If you don't have much experience running wire, an easy option in some cases is to run the wire along the exterior of the house. You punch out the wire at the source, run along the siding, under the gutters, etc. and then drill through the wall to bring it into the house. This is easiest on exterior walls, but you can also bring the wire into the attic and then down into a wall.
If you choose this route, make sure to leave a drip loop and seal all of the holes with caulking or expanding foam. Use a low voltage rework box on the inside, and seal and holes you made in the vapor barrier with tuck tape.
Running wire inside is usually doable with minimal damage but requires a good plan and some experience with a flexible drill bit, fish tape, etc. Remember that at every location you choose to terminate a wire, you will need a cutout in the wall for the rework box. This is usually close to the ground, so you can easily drill down through the bottom plate to get between floors.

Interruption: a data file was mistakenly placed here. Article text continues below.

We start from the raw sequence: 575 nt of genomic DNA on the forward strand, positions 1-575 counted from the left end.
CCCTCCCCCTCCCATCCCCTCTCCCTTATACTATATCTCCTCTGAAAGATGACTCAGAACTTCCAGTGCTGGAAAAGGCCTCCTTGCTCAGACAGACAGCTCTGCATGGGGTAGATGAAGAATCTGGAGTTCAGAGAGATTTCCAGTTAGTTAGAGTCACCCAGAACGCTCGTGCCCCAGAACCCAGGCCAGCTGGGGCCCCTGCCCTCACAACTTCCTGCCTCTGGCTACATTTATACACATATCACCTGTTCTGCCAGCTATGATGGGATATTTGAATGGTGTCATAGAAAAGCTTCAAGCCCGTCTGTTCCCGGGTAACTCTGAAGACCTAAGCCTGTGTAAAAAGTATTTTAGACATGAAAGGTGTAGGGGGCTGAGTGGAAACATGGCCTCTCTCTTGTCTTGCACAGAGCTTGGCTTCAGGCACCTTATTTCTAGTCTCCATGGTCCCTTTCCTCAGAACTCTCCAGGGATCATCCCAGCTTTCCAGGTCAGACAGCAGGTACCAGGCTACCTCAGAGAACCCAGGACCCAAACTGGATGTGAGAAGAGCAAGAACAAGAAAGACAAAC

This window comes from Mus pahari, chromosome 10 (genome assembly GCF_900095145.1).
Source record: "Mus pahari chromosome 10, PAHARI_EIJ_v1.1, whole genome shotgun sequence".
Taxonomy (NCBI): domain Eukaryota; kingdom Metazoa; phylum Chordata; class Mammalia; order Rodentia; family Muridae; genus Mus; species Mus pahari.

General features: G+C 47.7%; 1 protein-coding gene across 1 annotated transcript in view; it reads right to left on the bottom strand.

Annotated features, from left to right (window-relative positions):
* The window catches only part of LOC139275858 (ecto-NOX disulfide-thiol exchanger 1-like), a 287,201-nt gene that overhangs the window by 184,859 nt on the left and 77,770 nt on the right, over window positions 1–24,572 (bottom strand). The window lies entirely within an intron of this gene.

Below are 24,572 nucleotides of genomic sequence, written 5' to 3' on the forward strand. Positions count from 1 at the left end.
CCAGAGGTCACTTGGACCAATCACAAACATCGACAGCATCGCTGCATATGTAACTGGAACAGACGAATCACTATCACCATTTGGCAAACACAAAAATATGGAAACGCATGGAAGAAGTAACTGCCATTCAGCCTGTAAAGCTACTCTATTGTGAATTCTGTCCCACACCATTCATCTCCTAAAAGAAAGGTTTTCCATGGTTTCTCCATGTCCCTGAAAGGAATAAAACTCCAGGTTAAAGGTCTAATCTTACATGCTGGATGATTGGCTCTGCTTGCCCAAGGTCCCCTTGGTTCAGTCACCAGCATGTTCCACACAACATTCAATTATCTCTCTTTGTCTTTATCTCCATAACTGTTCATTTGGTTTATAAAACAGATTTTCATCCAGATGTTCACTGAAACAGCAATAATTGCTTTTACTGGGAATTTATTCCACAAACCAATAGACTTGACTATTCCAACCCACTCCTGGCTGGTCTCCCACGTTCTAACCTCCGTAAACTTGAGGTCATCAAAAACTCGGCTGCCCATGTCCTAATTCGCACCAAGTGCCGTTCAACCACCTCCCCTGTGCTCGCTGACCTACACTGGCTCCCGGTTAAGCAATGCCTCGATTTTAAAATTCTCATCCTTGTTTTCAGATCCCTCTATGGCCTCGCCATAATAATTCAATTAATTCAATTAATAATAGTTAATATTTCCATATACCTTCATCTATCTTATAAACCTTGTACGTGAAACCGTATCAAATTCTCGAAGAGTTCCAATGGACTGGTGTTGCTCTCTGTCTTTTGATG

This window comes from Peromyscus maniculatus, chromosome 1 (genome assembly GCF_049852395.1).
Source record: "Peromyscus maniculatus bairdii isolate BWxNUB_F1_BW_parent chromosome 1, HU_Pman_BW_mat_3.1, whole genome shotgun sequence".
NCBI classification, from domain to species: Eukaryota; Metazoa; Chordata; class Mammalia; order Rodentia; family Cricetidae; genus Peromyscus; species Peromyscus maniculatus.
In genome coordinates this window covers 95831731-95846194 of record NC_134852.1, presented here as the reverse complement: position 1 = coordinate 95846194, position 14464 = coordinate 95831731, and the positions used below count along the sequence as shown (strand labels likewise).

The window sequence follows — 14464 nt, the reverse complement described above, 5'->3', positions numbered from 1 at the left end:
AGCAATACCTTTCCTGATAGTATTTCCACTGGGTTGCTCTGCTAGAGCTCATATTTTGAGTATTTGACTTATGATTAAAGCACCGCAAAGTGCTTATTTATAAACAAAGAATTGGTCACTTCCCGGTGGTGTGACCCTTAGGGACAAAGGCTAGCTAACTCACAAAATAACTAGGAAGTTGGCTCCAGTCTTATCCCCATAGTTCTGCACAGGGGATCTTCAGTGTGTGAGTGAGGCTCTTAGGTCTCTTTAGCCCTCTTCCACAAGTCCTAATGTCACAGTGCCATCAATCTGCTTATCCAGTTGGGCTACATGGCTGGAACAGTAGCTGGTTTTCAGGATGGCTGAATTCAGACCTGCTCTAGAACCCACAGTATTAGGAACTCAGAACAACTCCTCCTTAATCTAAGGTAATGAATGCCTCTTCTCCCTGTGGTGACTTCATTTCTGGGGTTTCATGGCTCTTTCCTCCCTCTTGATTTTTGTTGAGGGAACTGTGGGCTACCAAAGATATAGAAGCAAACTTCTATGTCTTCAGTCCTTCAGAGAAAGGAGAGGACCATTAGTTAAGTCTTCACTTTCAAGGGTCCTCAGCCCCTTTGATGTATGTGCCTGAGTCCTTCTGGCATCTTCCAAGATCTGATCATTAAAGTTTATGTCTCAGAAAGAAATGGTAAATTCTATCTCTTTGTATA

You can remove other wall plates for existing phone lines/cable and use cutout as an access point for running the wire. Similar but more involved would be removing existing electrical boxes in order to use the hole (make sure to shutoff the power!).
This combined with a few techniques for hiding wires such as behind baseboards or crown molding will usually allow you to plan a wiring route with minimal wall damage.
If you've never run or seen cables run before, you could get an electrician, alarm installer or other installer to do a few runs for you while you learn about how they do it.
Do yourself a favor too and pull multiple cables to each location. 2-3 Ethernet and 1 RG6 is a typical run that I have to multiple locations in my house. Conduit is nice but gets expensive to run and is not as easily installed as flexible cables alone.